“The baby adores the caregiver. The caretaker is a well-experienced professional who has been in the industry for a long time. He fed the baby orang-utan as if it were one of his own children. But we still do not know what happened,” he said.
Speaking on the matter, Minister of Wildlife and Forest Resources Conservation Wimalaweera Dissanayke said that in order to conduct a transparency investigation, they had to temporarily terminate the animal handler.
Last December, the mother of the baby orang-utan died, exacerbating the situation at the zoo.
However, many animal rights activists demanded an impartial investigation into the creature’s suspicious death.
Is the impartial investigation completely impartial?
Minister Dissanayake, who was recently appointed, first suspended the animal caretaker’s duties to conduct a more thorough investigation. He also highlighted that he was supposed to receive the interim report on the death last week.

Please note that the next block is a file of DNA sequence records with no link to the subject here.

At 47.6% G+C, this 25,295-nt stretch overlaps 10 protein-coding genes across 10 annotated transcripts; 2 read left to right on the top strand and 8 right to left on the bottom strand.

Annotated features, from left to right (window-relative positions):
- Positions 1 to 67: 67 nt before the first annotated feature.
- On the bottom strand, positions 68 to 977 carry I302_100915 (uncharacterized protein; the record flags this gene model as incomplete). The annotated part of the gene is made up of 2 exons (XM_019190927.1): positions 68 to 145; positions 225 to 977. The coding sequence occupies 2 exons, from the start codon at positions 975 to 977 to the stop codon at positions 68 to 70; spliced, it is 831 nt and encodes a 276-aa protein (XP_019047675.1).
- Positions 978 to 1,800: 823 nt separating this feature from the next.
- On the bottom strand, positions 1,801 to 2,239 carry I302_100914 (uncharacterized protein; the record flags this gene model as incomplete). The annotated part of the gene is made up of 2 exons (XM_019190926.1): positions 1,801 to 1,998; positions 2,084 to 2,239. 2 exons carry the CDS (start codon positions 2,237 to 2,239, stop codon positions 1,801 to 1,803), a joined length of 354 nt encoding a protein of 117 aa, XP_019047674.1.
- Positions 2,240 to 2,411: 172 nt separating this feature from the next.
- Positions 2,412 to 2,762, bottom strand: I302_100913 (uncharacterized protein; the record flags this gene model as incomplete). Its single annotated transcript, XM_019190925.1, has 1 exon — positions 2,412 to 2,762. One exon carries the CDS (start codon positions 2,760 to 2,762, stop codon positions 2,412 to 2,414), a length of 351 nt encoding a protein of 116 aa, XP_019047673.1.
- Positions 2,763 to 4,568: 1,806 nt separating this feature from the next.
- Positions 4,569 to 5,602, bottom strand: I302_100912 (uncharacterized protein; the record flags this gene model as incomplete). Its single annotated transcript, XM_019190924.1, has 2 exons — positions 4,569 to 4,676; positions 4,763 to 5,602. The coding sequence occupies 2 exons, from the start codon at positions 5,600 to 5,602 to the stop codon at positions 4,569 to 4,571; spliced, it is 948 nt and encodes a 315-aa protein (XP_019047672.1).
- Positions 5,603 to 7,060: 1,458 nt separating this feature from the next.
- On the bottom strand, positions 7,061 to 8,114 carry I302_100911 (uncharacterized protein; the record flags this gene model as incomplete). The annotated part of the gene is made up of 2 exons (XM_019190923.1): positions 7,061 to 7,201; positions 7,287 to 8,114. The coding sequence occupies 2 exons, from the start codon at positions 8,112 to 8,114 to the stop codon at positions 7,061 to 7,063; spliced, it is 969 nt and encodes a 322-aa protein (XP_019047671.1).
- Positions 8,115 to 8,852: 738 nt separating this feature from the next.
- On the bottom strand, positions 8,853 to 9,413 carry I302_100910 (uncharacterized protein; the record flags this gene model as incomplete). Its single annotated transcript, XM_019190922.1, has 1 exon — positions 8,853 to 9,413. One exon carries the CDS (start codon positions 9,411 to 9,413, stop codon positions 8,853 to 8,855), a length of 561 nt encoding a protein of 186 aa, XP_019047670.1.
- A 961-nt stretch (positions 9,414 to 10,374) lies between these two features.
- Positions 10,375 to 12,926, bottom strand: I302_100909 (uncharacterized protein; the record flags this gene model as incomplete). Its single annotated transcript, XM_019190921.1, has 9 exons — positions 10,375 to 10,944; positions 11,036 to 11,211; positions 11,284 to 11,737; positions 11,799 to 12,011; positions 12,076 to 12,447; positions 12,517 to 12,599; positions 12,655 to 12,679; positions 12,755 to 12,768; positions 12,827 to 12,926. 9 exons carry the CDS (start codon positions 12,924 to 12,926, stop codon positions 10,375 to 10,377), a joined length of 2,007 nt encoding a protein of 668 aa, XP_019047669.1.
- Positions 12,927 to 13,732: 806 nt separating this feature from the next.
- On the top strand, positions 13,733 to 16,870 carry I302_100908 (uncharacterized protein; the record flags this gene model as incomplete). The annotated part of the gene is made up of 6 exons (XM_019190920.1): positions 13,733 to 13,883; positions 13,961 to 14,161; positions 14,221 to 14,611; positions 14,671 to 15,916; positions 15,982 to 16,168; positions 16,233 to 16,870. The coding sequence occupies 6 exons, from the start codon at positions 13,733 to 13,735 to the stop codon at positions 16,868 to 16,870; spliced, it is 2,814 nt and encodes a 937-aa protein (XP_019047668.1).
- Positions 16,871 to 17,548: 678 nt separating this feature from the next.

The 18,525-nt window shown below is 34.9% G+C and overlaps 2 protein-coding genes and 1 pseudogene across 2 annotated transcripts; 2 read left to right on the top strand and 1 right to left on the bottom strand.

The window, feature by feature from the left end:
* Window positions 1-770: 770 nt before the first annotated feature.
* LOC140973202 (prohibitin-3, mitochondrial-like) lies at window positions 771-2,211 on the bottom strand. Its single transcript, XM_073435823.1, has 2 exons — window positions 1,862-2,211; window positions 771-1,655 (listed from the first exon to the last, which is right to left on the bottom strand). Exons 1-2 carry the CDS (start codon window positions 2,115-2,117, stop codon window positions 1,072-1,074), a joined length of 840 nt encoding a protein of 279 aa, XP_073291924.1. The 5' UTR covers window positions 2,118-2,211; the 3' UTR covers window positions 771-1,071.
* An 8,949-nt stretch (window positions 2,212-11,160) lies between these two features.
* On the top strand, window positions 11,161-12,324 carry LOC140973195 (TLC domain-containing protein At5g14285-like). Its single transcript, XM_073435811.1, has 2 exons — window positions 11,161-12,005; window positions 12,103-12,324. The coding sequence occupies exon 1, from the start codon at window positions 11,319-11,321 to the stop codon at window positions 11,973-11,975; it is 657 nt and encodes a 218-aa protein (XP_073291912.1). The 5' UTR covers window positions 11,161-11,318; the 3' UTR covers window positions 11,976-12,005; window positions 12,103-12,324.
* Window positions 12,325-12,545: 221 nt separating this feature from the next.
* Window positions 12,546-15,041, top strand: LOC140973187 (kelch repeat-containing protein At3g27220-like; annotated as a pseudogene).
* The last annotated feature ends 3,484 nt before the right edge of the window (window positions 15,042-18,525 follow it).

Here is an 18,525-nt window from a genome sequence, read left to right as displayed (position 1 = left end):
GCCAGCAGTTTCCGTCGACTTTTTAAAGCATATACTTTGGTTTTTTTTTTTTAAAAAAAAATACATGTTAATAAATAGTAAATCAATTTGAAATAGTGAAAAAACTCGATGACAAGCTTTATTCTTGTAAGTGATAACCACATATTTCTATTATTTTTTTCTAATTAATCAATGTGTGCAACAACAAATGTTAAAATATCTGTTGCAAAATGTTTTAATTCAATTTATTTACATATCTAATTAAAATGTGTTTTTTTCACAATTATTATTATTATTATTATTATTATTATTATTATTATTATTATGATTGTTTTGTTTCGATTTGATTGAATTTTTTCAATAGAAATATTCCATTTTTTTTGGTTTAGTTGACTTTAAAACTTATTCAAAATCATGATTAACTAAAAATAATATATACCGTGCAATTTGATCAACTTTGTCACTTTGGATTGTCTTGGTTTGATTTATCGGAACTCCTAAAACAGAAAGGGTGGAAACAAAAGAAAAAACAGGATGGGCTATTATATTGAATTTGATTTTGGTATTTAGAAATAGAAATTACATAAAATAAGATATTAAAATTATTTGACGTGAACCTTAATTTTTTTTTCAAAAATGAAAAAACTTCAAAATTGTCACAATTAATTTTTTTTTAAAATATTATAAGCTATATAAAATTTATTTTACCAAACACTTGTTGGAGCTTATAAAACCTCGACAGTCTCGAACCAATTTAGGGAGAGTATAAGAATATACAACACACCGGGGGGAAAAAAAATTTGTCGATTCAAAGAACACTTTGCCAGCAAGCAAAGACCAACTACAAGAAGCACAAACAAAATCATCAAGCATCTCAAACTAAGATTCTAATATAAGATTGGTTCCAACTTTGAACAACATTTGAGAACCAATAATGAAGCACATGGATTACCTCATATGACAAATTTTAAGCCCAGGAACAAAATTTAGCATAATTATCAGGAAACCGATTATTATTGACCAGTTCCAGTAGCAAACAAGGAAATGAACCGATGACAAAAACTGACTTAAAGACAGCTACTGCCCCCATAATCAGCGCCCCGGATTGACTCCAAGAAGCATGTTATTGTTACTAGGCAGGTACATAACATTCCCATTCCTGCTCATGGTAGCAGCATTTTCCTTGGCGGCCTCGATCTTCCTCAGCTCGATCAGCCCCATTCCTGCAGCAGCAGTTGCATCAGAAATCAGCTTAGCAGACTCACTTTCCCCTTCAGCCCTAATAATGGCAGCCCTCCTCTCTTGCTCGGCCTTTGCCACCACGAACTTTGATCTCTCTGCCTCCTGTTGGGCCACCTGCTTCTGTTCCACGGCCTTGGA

He said that this was not acceptable in a sanctuary for captive animals. He also stated that a thorough investigation will reveal the cause of death.
Is Dehiwala Zoo actually violating animal rights?
According to environmentalist Nayanaka Ranwella, the orang-utan is an endangered species that is gaining worldwide attention and is currently considered one of the world’s rarest animals.
He claimed that the way the Dehiwala Zoo authorities handled such animals is very unfortunate and called for a formal scientific and independent investigation into the placement and proper care of animals in a dangerous environment.
He emphasised the importance of swift and just punishment for all those responsible.
“An adult orang-utan died a few months ago as well. In the last five months, two such rare orang-utan deaths have been reported. There are three species of orang-utans, all of which are critically endangered, with just over 100,000 Bornean, 14,000 Sumatran, and 800 Tapanuli orang-utans remaining. Although they have similar fluffy ginger fur, Bornean orang-utans have darker red coats and rounder faces than Sumatran orang-utans. Adult male Sumatran orang-utans have a beard and moustache, and adult female Sumatran orang-utans also have beards,” he said.